If you think you have had COVID-19, get an antibody blood test before your vaccine. It may save you a shot!

As I wrote last week, I believe most people who’ve already been infected with COVID-19 probably need only one dose of the vaccine to achieve strong immunity. Two recent studies from England provide data to support that concept.

One study shows that antibody responses to the spike protein that prevent binding of the virus to human cells (and therefore prevent infection) are as strong in people who’ve received one dose of the vaccine after active infection as people who have not been infected and received two doses of vaccine. This reinforces that the single dose of the vaccine serves as a booster to the immunity developed by natural infection.

SARS-CoV-2 anti-S protein antibody levels in individuals with no previous infection are similar to levels in individuals who have had a prior mild SARS-CoV-2 infection. After the vaccine the protective antibody levels in those with previous SARS-CoV-2 infection are more than 140-fold greater than at time of peak infection. Statistical analysis was by unpaired two-tailed test. U=unit. NS=non-significant. 

The other study documents that both antibody and T cell immune responses are significantly boosted by a single dose of the vaccine and are equivalent to what’s seen in people who have received two doses of the vaccine. This was true regardless of the age of the individual or other preexisting conditions. So it appears anyone with a prior infection has baseline immunity that can be enhanced by a single dose of vaccine.

people from age 20 to 60 years with prior cCOVID-19 infection (purple dots) have higher antibody levels after a single vaccine dose than those without prior infection (black dots).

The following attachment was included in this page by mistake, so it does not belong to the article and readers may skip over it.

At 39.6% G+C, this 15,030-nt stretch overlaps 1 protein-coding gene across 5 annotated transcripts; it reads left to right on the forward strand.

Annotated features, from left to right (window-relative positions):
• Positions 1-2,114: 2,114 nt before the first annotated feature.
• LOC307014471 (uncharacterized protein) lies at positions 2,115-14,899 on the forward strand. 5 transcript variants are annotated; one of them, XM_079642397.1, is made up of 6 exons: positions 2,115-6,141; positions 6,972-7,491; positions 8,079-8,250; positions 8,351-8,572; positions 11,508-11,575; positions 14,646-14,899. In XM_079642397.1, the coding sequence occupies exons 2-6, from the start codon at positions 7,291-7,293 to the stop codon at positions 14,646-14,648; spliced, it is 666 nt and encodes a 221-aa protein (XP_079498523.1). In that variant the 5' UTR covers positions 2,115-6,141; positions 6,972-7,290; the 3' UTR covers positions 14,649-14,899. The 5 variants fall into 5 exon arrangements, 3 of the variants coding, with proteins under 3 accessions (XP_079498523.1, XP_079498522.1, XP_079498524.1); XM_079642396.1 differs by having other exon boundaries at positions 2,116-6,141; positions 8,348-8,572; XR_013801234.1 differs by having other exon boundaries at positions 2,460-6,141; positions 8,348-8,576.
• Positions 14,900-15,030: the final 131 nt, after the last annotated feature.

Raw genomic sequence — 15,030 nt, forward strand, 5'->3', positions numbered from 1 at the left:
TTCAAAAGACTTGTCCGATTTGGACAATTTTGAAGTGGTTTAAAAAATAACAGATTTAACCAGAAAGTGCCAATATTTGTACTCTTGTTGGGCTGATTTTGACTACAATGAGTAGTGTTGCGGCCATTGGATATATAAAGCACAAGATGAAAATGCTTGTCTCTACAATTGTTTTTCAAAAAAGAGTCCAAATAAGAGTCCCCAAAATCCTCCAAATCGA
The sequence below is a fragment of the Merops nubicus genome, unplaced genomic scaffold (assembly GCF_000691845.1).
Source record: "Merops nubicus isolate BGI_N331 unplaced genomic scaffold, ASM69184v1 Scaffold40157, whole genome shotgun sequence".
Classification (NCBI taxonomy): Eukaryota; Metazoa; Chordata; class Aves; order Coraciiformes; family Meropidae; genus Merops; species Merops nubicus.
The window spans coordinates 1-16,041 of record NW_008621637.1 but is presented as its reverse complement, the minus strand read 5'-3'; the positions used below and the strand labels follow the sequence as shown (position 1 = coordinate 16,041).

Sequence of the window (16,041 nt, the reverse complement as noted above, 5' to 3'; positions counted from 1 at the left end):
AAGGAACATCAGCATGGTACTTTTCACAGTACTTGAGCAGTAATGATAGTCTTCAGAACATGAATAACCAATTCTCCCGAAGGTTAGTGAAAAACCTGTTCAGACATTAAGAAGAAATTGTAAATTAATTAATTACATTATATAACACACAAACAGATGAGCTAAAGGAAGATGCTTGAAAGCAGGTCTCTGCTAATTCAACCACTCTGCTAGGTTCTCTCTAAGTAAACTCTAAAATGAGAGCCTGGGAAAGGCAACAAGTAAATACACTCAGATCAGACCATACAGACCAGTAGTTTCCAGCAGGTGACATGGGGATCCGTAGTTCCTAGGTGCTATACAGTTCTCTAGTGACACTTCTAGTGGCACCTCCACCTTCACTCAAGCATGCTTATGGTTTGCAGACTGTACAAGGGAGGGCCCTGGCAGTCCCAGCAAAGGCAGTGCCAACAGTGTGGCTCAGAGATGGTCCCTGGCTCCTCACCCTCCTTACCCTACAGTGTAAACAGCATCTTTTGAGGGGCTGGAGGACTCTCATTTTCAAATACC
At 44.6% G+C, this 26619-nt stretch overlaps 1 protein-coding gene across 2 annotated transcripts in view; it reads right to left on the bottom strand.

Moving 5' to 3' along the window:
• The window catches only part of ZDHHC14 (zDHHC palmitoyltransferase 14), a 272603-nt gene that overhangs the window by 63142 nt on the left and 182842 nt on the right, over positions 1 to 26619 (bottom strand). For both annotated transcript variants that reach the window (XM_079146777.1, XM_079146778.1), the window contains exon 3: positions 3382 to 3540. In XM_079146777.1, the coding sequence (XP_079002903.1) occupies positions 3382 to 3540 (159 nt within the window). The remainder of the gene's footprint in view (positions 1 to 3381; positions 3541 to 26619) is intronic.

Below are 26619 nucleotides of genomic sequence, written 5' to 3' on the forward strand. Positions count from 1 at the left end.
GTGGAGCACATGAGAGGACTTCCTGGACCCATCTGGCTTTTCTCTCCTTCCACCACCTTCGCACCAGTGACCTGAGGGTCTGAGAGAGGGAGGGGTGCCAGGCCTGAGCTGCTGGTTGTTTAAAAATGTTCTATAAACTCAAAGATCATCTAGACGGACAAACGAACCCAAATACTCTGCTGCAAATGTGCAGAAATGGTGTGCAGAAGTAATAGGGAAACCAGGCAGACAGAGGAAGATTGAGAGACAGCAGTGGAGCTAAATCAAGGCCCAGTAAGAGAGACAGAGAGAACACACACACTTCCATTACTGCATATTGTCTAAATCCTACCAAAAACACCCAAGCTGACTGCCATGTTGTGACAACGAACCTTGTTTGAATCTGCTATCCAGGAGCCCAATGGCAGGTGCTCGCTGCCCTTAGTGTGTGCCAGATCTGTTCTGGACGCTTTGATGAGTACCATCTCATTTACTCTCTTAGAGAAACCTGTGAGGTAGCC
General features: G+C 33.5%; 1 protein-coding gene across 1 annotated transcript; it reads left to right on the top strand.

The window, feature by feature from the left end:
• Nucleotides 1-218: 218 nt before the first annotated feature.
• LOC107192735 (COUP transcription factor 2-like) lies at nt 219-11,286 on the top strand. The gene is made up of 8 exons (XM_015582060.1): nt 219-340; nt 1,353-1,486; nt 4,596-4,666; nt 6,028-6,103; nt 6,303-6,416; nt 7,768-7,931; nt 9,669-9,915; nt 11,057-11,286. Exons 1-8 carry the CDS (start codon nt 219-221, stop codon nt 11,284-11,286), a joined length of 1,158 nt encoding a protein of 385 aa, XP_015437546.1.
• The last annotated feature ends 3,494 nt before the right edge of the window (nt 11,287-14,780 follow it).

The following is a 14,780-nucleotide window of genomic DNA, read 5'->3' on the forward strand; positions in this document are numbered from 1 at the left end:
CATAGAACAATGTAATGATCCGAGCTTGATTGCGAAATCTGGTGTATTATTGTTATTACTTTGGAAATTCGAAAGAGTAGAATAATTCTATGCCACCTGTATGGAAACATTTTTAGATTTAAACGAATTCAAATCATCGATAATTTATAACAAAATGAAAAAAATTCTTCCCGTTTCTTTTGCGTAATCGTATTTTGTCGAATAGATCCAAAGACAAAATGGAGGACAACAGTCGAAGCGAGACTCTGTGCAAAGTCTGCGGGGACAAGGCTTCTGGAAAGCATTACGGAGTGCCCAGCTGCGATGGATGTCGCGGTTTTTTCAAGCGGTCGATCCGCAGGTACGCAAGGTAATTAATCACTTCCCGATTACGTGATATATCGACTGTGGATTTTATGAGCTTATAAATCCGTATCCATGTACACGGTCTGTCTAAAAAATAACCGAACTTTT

This does not mean that people who have not had a COVID-19 infection only need one dose a vaccine. If anything it suggests that those individuals need both doses of vaccine to develop strong immunity that protects them not only from current coronavirus strains but emerging variants.

On the other hand, if you have any suspicion that you may have had COVID-19 in the past it would make sense to get an antibody test before getting the vaccine. If you have antibody to COVID-19 it’s likely that you would only need a single dose of any of the coronavirus vaccines. 

This not only saves vaccines but prevents needless immunization with the associated soreness for the vaccine recipient.

Published by jbakerjrblog

Immunologist, former Army MD, former head of allergy and clinical immunology at University of Michigan, vaccine developer and opinionated guy.

7 thoughts on “If you think you have had COVID-19, get an antibody blood test before your vaccine. It may save you a shot!

  1. I have two questions: 1. do people who’ve had covid have less of a negative reaction to the vaccine? and 2. how long before the findings of these studies are likely to change the number of doses administered to someone who has had covid already?

    Liked by 1 person

  2. How and where can on a person get a covid antibody titer test? Does it require a MD prescriptilon; and can a patient ask their MD for one? What does the test cost, and will it usually be covered by health care insurance?


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